Monthly Archive: July 2011

Customers Are Mobile Content Hogs — Are You Satisfying Their Hungers?

You carry around a phone that cost hundreds of dollars, and more than a grand in service fees each year. No doubt, your phone is amazing in many ways, but there are too many content and functionality holes in need of a solution for it to truly rock.

When you search, for instance, something good better happen, or your investment in mobile technology loses a bit of its luster.

Natalie Wuchenich, writing on Search Engine Land, points to a new study that indicates 77.1 million mobile subscribers are accessing local business content across the U.S., up an astonishing 34% from a year ago.

The study found that among all mobile subscribers surveyed this year:

  • 26% accessed weather, up 41% year-over-year
  • 18% accessed maps, up 41% year-over-year
  • 12% accessed movie information, up 32% year-over-year
  • 10% accessed restaurant information, up 40% year-over-year
  • 8% accessed business directories, up 26% year-over-year
  • 8% accessed classifieds, up 51% year-over-year

There’s also a spike in the number of local mobile content users with GPS-capable devices, which grew to 87% from 76% last year. And 64% of local mobile content users own smartphones.

Local businesses should invest in building mobile-friendly websites so consumers can easily access their content in mobile browsers, Wuchenich concludes. Restaurants, for example, should prepare mobile-friendly menus and reservations tools.

Last week on AdPulp, I surveyed six local grocery stores. Only two had a mobile-optimized websites. Now, let’s look at local Portland-area restaurants: Higgins, Mother’s Bistro, Tasty and Sons, Buggati’s, Meet Cheese Bread and The Chart House.

Only one, Mother’s, has a mobile-optimized website. And The Chart House — the one national chain in the bunch — is requiring a flash plugin, which ain’t gonna happen. When you access The Chart House’s site via a laptop or desktop, the experience is just as bad–music starts blasting and the user has to search to quiet the unwanted intrusion.

To recap, seven million Americans are using their mobile handsets to retrieve restaurant information when they’re on the go. But from my random sampling, only one in six restaurants is mobile-ready. Clearly, this is a market opportunity for mobile developers and for agencies who work with small businesses. It’s also work that needs to be done. In fact, it wouldn’t be much of a stretch to call it a public works project.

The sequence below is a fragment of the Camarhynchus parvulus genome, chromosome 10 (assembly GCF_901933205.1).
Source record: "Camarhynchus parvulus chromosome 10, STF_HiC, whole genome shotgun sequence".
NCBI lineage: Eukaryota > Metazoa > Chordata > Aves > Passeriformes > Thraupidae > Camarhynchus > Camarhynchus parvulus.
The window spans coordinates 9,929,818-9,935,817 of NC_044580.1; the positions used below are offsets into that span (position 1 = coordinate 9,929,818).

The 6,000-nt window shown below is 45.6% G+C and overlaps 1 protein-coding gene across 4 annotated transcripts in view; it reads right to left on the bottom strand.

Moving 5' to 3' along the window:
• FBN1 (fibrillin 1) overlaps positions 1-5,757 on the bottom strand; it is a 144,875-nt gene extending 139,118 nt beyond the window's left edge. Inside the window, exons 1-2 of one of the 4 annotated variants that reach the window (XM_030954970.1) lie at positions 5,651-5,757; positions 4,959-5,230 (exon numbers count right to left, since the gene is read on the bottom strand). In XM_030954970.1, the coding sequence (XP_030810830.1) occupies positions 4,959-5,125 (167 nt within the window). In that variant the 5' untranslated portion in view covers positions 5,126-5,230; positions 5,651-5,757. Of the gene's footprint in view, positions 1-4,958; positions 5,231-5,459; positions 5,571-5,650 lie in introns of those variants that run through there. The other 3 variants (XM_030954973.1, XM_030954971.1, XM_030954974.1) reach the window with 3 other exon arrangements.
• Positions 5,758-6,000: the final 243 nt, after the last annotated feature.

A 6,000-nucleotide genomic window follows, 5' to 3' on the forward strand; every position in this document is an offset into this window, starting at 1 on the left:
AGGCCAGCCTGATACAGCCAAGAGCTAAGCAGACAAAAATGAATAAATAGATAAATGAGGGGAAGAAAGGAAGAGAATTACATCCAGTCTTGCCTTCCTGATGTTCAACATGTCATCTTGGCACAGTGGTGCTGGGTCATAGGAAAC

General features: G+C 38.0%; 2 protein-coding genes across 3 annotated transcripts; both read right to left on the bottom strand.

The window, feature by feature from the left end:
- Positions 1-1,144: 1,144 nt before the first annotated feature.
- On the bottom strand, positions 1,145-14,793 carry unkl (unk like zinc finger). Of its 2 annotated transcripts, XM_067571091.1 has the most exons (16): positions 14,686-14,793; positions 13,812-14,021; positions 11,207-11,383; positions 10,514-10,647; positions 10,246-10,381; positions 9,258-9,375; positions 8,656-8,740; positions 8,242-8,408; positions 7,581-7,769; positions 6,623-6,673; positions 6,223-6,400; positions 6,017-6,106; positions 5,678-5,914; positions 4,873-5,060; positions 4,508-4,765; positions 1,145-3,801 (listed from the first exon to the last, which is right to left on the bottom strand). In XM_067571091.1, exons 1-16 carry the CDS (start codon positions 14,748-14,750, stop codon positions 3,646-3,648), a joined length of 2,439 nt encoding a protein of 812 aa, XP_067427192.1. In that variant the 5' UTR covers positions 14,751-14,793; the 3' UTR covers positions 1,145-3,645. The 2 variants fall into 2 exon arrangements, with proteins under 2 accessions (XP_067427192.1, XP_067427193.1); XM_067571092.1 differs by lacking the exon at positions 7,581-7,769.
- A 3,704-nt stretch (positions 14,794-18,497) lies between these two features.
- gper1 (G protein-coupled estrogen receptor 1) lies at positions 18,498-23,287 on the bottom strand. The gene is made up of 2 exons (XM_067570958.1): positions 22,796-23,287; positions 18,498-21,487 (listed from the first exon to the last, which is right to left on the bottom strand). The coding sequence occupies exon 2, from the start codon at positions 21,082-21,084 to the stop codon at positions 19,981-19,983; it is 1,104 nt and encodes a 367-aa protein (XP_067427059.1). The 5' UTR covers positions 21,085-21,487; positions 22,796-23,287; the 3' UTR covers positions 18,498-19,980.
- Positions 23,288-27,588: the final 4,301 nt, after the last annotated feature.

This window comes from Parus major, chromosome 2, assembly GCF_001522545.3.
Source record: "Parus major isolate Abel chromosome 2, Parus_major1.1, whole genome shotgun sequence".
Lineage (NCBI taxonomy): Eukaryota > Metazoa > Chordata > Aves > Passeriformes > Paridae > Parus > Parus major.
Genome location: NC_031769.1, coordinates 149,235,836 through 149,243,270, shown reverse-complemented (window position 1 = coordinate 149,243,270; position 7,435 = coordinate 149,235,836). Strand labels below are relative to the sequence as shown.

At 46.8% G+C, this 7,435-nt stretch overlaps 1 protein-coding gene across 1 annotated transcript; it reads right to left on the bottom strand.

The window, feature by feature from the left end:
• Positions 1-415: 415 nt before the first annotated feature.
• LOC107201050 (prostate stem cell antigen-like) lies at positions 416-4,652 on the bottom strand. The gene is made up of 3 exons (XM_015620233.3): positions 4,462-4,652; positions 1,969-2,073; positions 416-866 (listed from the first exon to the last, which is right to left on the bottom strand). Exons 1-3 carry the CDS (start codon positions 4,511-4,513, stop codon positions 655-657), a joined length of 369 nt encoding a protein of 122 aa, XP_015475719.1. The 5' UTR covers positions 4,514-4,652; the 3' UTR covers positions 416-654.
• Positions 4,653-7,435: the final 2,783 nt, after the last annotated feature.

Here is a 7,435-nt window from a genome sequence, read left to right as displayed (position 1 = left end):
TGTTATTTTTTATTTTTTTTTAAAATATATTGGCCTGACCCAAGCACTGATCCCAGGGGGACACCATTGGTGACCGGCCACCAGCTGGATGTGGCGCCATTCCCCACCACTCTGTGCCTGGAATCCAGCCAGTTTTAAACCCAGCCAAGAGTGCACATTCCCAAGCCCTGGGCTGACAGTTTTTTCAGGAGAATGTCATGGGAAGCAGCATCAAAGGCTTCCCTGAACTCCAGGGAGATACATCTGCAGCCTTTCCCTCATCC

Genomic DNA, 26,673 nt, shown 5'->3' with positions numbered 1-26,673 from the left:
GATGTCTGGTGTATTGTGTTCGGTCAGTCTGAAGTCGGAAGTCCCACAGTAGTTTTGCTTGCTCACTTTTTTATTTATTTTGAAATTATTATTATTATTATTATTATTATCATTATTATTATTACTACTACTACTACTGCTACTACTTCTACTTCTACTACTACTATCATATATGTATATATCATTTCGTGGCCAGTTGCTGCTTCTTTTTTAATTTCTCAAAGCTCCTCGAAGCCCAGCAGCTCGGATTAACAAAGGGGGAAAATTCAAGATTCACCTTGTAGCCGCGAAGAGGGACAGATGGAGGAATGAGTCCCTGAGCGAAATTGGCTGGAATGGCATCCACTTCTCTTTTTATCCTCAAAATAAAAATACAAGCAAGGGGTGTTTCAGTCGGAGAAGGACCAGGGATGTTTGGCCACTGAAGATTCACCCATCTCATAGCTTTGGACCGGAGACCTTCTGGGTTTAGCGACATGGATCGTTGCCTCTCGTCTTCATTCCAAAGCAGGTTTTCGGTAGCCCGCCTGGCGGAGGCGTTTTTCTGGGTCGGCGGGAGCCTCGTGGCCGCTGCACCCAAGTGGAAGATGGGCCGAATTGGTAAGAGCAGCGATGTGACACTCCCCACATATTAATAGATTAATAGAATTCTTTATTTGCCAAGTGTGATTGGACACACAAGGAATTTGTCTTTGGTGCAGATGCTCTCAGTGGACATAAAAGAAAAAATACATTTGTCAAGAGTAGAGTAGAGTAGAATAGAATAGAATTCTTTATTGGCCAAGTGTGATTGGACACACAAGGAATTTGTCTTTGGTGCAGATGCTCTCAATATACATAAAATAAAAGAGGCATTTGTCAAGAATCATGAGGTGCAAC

Please see my photo set on Facebook for more.

Milton Glaser On The Act Of Making Things

I saw a BIG film this week. A film that keeps unfolding in my mind a number of days after my initial viewing.

To Inform & Delight is a documentary about legendary designer Milton Glaser. The title is a reference to the Horace quote: “The purpose of art is to inform and delight.” It’s a powerful thought (and call to action), particularly for those working in marketing communications.

Glaser, who has run his own design shop in New York City since 1974, may be best known for co-founding New York Magazine and for creating the enduring I ♥ NY campaign. But he’s a prolific designer who also designs restaurants, books and provides design for advertising, among other things.

There are several themes in the documentary that deserve deeper exploration. For one, Glaser explains how he doesn’t want to be defined by a style. It’s a topic he has discussed before. As part of his “Ten Things I Have Learned” talk at AIGA London in 2001, Glaser said, “It’s absurd to be loyal to a style. It does not deserve your loyalty.”

Discussing his monoprints and the surprises that can come from purposefully working in a limiting form, Glaser says, “Works that are too preconceived tend to go dead, become inert and less lively. Work that responds to the peculiarities of the moment tend to be more energized.”

Think for a minute about how many preconceptions we bring to our work every day. In advertising preconceptions are fundamental to the business. Notions like “you can’t measure TV’s effectiveness” or “of course, the customer wants to hear from us again” are starting points in many a misguided journey.

Glaser’s declaration about “peculiarities of the moment” makes me think of theater, and how the best design is like live theater in that it creates an inviting experience. Factor in “the energized moment” and you have improvisational theater, and therein lies the new model.

Marketing is a real time activity today. Brands no longer need agencies who know well their lines, brands need actors who can stand and deliver, no matter where the story goes or how fast it travels.